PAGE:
999 F2d 483 United States v. J Fox

999 F.2d 483

UNITED STATES of America, Plaintiff-Appellee,
Heidi J. FOX, Defendant-Appellant.

No. 92-3266.

United States Court of Appeals,
Tenth Circuit.

July 19, 1993.

Robert S. Streepy, Asst. U.S. Atty. (Lee Thompson, U.S. Atty., with him on the brief), Kansas City, KS, for plaintiff-appellee.

Michael L. Harris, Asst. Federal Public Defender (Charles D. Anderson, Federal Public Defender, with him on the brief), Kansas City, KS, for defendant-appellant.

Before BALDOCK, McWILLIAMS and BRORBY, Circuit Judges.

BRORBY, Circuit Judge.

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Ms. Heidi J. Fox, the Appellant, pled guilty to the unlawful and knowing use of an unauthorized credit card in violation of 18 U.S.C.A. § 1029(a)(2) (Supp.1993). In calculating Ms. Fox's sentence under the Sentencing Guidelines, her base offense level was increased two points because the harm exceeded $5,000, U.S.S.G. § 2F1.1(b)(1)(C), and increased an additional two points for abusing a position of trust, U.S.S.G. § 3B1.3. Ms. Fox appeals her sentence and we affirm.



Ms. Fox was employed by Monogram Retailer Credit Services, Inc., (hereinafter "Monogram"), a company which provides credit services for Montgomery Ward retailers. Ms. Fox initially worked in an entry level position answering questions concerning credit card accounts and accessing account information through the computer. During her employment, Ms. Fox learned that Jack Warden, who previously held a credit card account with Montgomery Ward, had passed away in 1986 but his account was not closed and remained inactive. On September 2, 1989, Ms. Fox changed the name and address on the Warden credit account to that of her husband, Tim Fox. Ms. Fox also increased the credit limit on the account from $700 to $5,000 and issued new credit cards to her and her husband. Thereafter, from September 30, 1989, through March 1, 1990, both Mr. and Ms. Fox used the credit cards to purchase merchandise totaling $9,830.72 from Montgomery Ward. Ms. Fox purchased merchandise amounting to $1,621.20, and Mr. Fox purchased goods amounting to $8,209.52.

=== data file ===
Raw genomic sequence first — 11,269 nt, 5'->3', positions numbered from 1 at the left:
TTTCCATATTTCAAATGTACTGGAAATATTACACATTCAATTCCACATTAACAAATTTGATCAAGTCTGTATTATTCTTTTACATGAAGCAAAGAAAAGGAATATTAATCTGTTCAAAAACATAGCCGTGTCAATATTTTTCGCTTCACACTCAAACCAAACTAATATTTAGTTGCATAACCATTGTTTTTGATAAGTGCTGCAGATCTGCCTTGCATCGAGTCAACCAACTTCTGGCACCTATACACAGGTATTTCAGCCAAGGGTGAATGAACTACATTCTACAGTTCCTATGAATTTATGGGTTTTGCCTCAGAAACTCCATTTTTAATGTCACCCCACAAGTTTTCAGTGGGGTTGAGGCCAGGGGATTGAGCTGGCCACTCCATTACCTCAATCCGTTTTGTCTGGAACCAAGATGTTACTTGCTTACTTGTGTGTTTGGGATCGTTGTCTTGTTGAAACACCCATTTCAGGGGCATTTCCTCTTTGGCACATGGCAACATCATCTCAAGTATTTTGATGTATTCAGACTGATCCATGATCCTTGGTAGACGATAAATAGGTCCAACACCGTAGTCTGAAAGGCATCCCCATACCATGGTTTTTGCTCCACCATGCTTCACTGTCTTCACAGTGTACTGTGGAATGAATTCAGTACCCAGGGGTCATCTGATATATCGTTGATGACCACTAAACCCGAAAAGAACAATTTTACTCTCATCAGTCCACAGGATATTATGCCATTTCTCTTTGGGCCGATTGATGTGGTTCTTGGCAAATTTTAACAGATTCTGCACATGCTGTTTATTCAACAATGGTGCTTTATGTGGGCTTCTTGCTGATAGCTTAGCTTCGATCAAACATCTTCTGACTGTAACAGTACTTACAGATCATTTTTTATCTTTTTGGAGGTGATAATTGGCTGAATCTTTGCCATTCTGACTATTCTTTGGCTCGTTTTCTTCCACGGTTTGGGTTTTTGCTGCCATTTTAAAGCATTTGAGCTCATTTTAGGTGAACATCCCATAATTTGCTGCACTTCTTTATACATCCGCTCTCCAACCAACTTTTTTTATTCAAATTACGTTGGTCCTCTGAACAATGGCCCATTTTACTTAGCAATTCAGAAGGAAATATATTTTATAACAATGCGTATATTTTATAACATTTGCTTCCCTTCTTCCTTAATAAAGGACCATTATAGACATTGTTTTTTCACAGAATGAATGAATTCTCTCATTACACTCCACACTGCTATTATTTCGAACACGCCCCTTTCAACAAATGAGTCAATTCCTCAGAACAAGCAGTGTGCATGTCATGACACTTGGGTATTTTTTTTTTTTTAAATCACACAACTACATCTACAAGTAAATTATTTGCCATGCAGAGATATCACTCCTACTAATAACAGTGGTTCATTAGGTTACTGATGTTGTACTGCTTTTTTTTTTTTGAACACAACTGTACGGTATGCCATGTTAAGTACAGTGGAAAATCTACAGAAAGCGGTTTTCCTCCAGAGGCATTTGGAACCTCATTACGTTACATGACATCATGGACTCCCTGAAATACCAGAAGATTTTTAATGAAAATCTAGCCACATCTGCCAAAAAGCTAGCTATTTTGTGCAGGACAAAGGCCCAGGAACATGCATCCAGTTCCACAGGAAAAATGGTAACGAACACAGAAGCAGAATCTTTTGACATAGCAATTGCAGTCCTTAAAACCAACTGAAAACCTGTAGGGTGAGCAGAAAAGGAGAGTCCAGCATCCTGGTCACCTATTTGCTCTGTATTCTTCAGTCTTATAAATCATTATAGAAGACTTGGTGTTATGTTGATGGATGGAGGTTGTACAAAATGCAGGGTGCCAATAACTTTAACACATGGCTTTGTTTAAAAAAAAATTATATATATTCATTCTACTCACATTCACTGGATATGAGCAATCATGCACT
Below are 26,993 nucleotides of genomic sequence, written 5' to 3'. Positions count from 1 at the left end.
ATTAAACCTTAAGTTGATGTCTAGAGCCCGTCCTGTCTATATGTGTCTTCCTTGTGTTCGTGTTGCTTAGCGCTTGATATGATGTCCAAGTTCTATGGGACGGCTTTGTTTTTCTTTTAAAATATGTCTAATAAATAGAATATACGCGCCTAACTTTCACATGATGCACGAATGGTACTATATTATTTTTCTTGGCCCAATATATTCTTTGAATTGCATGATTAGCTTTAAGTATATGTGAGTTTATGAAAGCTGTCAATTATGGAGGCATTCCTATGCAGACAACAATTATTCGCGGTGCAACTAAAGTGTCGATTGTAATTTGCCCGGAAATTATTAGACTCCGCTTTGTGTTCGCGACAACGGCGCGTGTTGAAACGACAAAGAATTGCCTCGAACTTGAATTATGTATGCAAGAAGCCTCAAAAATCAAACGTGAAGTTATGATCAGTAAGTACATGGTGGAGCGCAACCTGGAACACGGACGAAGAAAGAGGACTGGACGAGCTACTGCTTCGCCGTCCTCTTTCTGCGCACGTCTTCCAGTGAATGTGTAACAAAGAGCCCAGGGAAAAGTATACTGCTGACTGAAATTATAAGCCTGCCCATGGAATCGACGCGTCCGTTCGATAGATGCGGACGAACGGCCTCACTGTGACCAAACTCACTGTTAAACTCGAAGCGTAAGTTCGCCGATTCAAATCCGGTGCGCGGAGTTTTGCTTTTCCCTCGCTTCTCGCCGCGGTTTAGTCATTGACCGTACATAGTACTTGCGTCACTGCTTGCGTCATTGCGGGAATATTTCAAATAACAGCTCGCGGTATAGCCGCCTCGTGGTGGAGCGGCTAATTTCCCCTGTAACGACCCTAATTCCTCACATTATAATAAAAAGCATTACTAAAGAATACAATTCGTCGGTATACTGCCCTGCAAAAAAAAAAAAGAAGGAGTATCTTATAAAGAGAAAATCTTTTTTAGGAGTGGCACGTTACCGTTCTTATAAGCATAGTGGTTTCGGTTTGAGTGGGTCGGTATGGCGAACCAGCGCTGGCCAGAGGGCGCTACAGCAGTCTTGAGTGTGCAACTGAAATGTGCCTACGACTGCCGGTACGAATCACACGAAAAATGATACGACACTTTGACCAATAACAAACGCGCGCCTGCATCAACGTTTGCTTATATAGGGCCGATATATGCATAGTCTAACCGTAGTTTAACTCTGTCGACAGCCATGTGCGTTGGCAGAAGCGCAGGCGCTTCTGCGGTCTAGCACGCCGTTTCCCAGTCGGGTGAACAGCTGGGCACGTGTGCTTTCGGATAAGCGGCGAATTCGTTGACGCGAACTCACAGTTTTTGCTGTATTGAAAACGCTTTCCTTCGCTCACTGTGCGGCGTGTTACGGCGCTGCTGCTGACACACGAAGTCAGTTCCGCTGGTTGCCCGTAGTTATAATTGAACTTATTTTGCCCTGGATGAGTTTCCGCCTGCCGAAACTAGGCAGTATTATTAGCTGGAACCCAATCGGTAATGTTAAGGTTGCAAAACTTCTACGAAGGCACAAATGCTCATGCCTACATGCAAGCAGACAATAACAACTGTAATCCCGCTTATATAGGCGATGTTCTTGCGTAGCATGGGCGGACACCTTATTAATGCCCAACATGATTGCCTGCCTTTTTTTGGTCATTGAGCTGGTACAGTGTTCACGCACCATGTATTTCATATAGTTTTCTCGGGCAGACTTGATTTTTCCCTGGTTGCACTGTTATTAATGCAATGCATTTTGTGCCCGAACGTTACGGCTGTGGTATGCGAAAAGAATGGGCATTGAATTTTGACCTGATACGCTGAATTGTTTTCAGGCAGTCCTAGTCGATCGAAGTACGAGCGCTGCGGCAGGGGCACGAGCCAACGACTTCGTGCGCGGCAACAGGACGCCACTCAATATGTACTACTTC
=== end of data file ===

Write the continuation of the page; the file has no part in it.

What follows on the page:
During the time they controlled the account, the Foxes apparently made only one $40.00 payment for the merchandise they acquired from Montgomery Ward. In order to conceal the delinquent status of the account Ms. Fox, who now occupied a managerial position, used other operators' computer terminals to advance the due date on the account by one month and lower the balance due by $1.00, thereby removing the flag code that would have shown the arrearage.


By superseding information, Ms. Fox was charged with violating 18 U.S.C.A. § 1029(a)(2) (Supp.1993).1 Specifically, Ms. Fox was charged with unlawfully and knowingly using an unauthorized Montgomery Ward credit card for the purpose of obtaining money, goods, services and other things of value in excess of $1,000.00, with an intent to defraud, all of which affected interstate commerce. Ms. Fox pled guilty to the charge and the matter was referred to the probation office for presentence investigation.


At sentencing, the trial court adopted the Presentence Report's computation of Ms. Fox's offense level under the Sentencing Guidelines. Pursuant to U.S.S.G. § 2F1.1(a), Ms. Fox was given a base offense level of six. The base offense level was enhanced two points under § 2F1.1(b)(1)(C) because Monogram's total loss was more than $5,000, and enhanced another two points under U.S.S.G. § 3B1.3 for abusing a position of trust. Ms. Fox's objections to these adjustments were overruled and she was sentenced to twelve months in prison. Ms. Fox appeals her sentence on the following grounds: (1) the trial court erred in including the credit card charges of her husband to calculate the monetary loss under § 2F1.1(b)(1)(C); and (2) the trial court erred in determining she abused a position of trust under § 3B1.3. For the reasons stated herein, we affirm.



The first issue raised on appeal concerns the trial court's calculation of loss under the Sentencing Guidelines provision for fraud, U.S.S.G. § 2F1.1. Under § 2F1.1, a defendant's base offense level is increased depending upon the amount of loss the victim suffers.2 The trial court determined the total loss to Monogram was $9,800.72 which, under § 2F1.1(b)(1)(C), resulted in an increase of two levels. Ms. Fox contends she was personally responsible for charging only $1,621.20 worth of merchandise and thus should receive no adjustment for excessive loss. See U.S.S.G. § 2F1.1(b)(1)(A). It is Ms. Fox's contention that the balance of the purchases, namely $8,209.52, were charged by her husband who knew nothing of her fraudulent scheme, and whose charges, therefore, should not form the basis for an increase in her base offense level.